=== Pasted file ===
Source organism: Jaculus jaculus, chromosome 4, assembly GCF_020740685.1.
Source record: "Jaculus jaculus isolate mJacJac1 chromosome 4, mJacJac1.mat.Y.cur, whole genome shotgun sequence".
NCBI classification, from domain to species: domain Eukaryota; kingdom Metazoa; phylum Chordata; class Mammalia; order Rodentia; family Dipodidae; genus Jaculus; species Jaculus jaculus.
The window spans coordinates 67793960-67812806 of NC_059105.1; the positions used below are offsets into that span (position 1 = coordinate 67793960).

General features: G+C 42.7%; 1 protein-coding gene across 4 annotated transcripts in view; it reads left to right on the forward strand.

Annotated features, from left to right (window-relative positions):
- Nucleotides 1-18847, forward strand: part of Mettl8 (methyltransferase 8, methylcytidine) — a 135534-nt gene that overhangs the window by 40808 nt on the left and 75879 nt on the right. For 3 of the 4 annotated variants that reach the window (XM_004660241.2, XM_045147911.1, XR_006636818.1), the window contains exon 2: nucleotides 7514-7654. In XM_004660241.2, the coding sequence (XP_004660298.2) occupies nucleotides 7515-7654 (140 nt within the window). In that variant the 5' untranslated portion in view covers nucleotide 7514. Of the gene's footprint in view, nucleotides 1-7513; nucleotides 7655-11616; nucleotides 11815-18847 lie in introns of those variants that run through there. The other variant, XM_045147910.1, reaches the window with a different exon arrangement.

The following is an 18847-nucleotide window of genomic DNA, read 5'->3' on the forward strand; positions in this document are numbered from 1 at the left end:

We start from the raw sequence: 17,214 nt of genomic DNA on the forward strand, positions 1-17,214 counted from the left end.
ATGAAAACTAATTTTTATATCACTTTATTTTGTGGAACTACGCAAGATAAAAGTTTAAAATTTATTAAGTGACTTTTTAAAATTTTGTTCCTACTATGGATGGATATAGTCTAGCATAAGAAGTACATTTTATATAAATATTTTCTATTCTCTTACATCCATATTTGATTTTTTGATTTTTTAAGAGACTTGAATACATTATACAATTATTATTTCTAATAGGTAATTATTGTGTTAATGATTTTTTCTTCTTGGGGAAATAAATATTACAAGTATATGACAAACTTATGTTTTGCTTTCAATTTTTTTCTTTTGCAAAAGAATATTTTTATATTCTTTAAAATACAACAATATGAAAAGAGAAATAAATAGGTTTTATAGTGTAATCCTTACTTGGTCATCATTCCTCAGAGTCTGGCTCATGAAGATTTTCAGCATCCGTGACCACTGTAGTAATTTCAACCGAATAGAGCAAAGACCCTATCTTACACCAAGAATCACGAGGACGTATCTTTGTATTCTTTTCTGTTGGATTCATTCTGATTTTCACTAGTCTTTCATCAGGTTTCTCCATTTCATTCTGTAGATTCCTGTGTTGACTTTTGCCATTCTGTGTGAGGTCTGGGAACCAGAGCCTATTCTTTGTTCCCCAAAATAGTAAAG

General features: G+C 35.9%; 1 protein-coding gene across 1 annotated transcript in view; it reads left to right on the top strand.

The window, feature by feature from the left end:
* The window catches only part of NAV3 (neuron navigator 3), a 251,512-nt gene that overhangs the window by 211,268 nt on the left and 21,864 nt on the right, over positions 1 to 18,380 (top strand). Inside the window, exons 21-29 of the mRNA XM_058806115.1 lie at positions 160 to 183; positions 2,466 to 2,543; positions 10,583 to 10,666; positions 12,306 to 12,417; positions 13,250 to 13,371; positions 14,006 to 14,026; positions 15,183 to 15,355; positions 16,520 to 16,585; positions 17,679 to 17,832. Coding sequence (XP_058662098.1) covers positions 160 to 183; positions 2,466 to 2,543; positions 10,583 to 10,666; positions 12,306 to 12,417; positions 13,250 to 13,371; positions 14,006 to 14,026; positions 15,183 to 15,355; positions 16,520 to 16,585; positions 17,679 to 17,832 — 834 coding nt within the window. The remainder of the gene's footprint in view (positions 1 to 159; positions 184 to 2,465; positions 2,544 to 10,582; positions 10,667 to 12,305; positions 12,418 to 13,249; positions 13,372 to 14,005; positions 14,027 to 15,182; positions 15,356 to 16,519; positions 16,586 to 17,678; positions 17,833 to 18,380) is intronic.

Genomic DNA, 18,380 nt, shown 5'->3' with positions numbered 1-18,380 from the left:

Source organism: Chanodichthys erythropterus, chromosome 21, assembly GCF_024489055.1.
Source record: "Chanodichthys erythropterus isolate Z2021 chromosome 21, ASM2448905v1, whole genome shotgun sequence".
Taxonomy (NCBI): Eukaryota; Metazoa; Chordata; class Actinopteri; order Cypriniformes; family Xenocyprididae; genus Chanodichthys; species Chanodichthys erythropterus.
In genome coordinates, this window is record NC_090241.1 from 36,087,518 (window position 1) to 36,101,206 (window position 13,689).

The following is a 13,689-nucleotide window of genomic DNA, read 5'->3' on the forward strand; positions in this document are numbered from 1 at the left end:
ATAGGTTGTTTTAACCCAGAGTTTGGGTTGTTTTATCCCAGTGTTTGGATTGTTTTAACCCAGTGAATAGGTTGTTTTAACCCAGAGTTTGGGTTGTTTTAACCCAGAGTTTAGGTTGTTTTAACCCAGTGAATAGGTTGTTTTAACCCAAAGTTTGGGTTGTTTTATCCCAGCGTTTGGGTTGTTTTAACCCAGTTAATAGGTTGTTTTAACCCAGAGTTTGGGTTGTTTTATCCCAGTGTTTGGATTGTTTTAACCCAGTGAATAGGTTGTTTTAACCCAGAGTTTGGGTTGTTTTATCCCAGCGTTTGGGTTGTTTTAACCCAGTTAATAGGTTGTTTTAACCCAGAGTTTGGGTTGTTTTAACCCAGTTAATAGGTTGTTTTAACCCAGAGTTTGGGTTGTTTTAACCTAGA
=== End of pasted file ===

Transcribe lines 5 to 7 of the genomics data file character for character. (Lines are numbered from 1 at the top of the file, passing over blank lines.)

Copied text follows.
General features: G+C 42.7%; 1 protein-coding gene across 4 annotated transcripts in view; it reads left to right on the forward strand.

Annotated features, from left to right (window-relative positions):
- Nucleotides 1-18847, forward strand: part of Mettl8 (methyltransferase 8, methylcytidine) — a 135534-nt gene that overhangs the window by 40808 nt on the left and 75879 nt on the right. For 3 of the 4 annotated variants that reach the window (XM_004660241.2, XM_045147911.1, XR_006636818.1), the window contains exon 2: nucleotides 7514-7654. In XM_004660241.2, the coding sequence (XP_004660298.2) occupies nucleotides 7515-7654 (140 nt within the window). In that variant the 5' untranslated portion in view covers nucleotide 7514. Of the gene's footprint in view, nucleotides 1-7513; nucleotides 7655-11616; nucleotides 11815-18847 lie in introns of those variants that run through there. The other variant, XM_045147910.1, reaches the window with a different exon arrangement.